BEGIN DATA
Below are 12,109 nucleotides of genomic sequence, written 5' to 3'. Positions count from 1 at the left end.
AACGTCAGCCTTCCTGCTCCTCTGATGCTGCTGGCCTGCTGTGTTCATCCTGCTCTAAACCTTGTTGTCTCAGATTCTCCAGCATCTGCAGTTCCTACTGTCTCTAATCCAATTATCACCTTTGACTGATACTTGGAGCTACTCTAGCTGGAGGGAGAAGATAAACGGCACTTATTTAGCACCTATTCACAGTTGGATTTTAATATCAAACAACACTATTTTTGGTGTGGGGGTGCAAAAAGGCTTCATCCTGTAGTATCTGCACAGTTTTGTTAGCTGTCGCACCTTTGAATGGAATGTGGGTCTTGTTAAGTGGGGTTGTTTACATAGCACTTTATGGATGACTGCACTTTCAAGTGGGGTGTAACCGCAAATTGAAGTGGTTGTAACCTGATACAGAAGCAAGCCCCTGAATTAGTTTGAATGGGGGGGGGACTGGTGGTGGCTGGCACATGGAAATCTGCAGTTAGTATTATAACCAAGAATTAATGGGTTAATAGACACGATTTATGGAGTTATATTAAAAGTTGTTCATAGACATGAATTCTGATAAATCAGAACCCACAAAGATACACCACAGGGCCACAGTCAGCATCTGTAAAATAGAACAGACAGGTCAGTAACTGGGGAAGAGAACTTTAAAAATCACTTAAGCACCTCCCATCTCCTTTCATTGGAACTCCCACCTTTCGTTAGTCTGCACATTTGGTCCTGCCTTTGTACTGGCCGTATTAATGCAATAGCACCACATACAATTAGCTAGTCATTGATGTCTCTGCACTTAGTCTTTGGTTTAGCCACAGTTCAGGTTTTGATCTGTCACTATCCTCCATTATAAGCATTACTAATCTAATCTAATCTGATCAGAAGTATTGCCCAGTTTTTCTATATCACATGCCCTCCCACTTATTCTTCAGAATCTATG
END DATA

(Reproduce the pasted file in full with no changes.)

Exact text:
Below are 12,109 nucleotides of genomic sequence, written 5' to 3'. Positions count from 1 at the left end.
AACGTCAGCCTTCCTGCTCCTCTGATGCTGCTGGCCTGCTGTGTTCATCCTGCTCTAAACCTTGTTGTCTCAGATTCTCCAGCATCTGCAGTTCCTACTGTCTCTAATCCAATTATCACCTTTGACTGATACTTGGAGCTACTCTAGCTGGAGGGAGAAGATAAACGGCACTTATTTAGCACCTATTCACAGTTGGATTTTAATATCAAACAACACTATTTTTGGTGTGGGGGTGCAAAAAGGCTTCATCCTGTAGTATCTGCACAGTTTTGTTAGCTGTCGCACCTTTGAATGGAATGTGGGTCTTGTTAAGTGGGGTTGTTTACATAGCACTTTATGGATGACTGCACTTTCAAGTGGGGTGTAACCGCAAATTGAAGTGGTTGTAACCTGATACAGAAGCAAGCCCCTGAATTAGTTTGAATGGGGGGGGGACTGGTGGTGGCTGGCACATGGAAATCTGCAGTTAGTATTATAACCAAGAATTAATGGGTTAATAGACACGATTTATGGAGTTATATTAAAAGTTGTTCATAGACATGAATTCTGATAAATCAGAACCCACAAAGATACACCACAGGGCCACAGTCAGCATCTGTAAAATAGAACAGACAGGTCAGTAACTGGGGAAGAGAACTTTAAAAATCACTTAAGCACCTCCCATCTCCTTTCATTGGAACTCCCACCTTTCGTTAGTCTGCACATTTGGTCCTGCCTTTGTACTGGCCGTATTAATGCAATAGCACCACATACAATTAGCTAGTCATTGATGTCTCTGCACTTAGTCTTTGGTTTAGCCACAGTTCAGGTTTTGATCTGTCACTATCCTCCATTATAAGCATTACTAATCTAATCTAATCTGATCAGAAGTATTGCCCAGTTTTTCTATATCACATGCCCTCCCACTTATTCTTCAGAATCTATG